The prospective client described her company’s upcoming event with great enthusiasm. Everything was all set: The venue was booked, the speakers and entertainment were on board and the guests had been invited. All she needed us to do was get media coverage of the event, which was happening the following week.
Since managing client expectations is a big part of the public relations process, I explained to her as gently as possible that, based on her description of the planned event, it would be very difficult at that point to secure any meaningful media coverage. In addition to the fact that the event was only days away -- and the media that typically would have covered it had a much longer lead time -- there were a host of other issues that would make it all but impossible to gain the media’s interest. As I ticked them off one by one, her bright smile slowly faded and her initial enthusiasm deflated before my eyes.
One of the biggest mistakes a company can make is to view public relations as an afterthought -- the final step to be tacked on after a project, event or initiative is all but completed. In reality, the exact opposite is true: To achieve the best possible results, public relations counsel should have a seat at the table from the earliest planning stages. While PR professionals certainly shouldn’t “wag the dog” or dictate project elements that are beyond their purview, they can offer valuable insights and suggestions into the best way to frame or present an initiative to the public before key details are set in stone.
Specifically, PR pros can assist with:
Timing: PR professionals have a good handle on how much lead time various media outlets need to cover a story. They can therefore advise clients as to how far in advance certain project details need to be confirmed in order to gain optimal media coverage.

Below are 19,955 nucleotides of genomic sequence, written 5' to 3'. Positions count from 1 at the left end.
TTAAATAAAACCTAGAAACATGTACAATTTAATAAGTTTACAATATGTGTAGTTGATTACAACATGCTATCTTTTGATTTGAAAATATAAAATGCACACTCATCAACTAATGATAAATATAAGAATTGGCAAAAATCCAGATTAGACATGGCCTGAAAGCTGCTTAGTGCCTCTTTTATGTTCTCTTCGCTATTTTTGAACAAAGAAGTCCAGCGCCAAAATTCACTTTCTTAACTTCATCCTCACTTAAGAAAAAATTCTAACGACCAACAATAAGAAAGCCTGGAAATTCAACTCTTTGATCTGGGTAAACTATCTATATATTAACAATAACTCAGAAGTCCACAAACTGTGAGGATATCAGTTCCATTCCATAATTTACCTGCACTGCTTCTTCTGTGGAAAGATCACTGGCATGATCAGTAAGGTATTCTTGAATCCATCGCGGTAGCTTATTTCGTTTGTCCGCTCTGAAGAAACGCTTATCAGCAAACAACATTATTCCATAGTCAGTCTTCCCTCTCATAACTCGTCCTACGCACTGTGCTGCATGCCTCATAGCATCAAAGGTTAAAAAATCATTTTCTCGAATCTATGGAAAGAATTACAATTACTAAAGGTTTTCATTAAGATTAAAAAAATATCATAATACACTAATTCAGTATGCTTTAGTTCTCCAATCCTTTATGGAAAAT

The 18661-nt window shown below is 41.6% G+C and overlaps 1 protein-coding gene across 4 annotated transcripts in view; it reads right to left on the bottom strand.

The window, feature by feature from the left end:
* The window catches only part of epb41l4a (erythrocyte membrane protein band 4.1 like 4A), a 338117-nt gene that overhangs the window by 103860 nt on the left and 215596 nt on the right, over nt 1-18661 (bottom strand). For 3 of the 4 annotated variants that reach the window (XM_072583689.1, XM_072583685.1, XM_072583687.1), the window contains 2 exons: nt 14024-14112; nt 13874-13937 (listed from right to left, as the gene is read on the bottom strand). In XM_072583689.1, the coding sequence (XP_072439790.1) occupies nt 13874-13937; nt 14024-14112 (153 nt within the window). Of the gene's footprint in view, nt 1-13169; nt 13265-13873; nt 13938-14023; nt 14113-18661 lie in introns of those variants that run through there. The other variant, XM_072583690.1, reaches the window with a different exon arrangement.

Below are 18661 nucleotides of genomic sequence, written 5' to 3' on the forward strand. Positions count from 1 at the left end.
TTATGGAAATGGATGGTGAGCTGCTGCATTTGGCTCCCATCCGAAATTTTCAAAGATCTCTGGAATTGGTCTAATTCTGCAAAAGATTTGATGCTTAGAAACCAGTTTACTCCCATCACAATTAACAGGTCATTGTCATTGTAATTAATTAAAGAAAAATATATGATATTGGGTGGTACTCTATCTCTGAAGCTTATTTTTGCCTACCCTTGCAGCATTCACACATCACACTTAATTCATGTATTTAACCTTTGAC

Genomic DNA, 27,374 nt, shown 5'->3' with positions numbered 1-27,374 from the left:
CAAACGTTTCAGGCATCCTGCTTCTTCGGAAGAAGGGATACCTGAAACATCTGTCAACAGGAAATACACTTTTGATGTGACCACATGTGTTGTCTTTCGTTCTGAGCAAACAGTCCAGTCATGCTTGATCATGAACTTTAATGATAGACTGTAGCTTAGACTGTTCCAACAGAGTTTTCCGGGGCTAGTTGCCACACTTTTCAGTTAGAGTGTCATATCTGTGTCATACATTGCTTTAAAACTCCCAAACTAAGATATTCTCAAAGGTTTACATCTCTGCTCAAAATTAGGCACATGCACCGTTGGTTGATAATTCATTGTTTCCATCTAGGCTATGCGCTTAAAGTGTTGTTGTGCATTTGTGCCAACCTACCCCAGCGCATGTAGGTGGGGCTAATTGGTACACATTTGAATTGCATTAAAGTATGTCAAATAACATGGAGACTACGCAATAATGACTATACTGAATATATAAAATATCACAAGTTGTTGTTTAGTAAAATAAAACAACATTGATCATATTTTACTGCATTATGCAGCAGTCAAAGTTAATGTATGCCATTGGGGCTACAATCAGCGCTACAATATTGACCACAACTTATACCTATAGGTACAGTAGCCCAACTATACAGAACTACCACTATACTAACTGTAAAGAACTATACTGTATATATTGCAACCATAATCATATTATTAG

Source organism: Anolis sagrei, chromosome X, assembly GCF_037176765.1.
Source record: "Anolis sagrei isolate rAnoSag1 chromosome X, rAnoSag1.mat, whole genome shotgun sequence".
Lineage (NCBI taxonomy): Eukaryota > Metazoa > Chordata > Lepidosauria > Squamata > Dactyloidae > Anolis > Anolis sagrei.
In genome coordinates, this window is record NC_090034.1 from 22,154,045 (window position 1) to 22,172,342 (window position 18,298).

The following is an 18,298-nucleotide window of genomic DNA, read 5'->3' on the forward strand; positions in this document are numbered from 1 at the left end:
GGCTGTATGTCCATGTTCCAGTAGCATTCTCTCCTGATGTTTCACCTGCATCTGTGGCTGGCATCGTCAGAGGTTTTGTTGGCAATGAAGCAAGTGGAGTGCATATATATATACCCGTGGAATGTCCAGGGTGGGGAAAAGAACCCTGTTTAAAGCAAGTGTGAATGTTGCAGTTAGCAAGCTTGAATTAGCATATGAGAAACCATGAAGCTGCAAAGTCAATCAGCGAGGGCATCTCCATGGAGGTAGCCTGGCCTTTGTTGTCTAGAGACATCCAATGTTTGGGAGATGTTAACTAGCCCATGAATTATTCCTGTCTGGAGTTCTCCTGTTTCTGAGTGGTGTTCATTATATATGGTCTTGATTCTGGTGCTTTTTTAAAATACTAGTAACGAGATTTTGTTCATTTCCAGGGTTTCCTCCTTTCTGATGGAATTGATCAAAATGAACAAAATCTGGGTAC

Once those details have been confirmed, there’s very little even the best PR person can do to salvage a poorly planned project. In the example above, the company had already booked a venue, sent out invitations and paid to fly in a guest performer for an event happening on a day and time when neither its target audience nor the media could attend. Had a PR person been involved from the start, that wouldn’t have happened.
Logistics: PR pros can provide valuable assistance in planning a project’s launch or public roll-out. For example, they can develop and execute a plan for managing on-site media, advise on the venue’s layout and coordinate the speaking program, determining the best order of speakers as well as when to incorporate audio visual presentations into the agenda.
Communication: Ultimately, public relations is about communication. Often times, those who are in charge of a project are too close to the topic to recognize the components that will be most appealing to the media and the general public. PR professionals are adept at assessing an initiative, identifying those PR-worthy elements, and developing the messages to communicate them to the correct target audience.
By involving PR counsel from the start, companies can capitalize on their consultants’ experience and advice to boost media visibility and enhance their credibility.
To learn more about the best way to incorporate PR into your early project planning,
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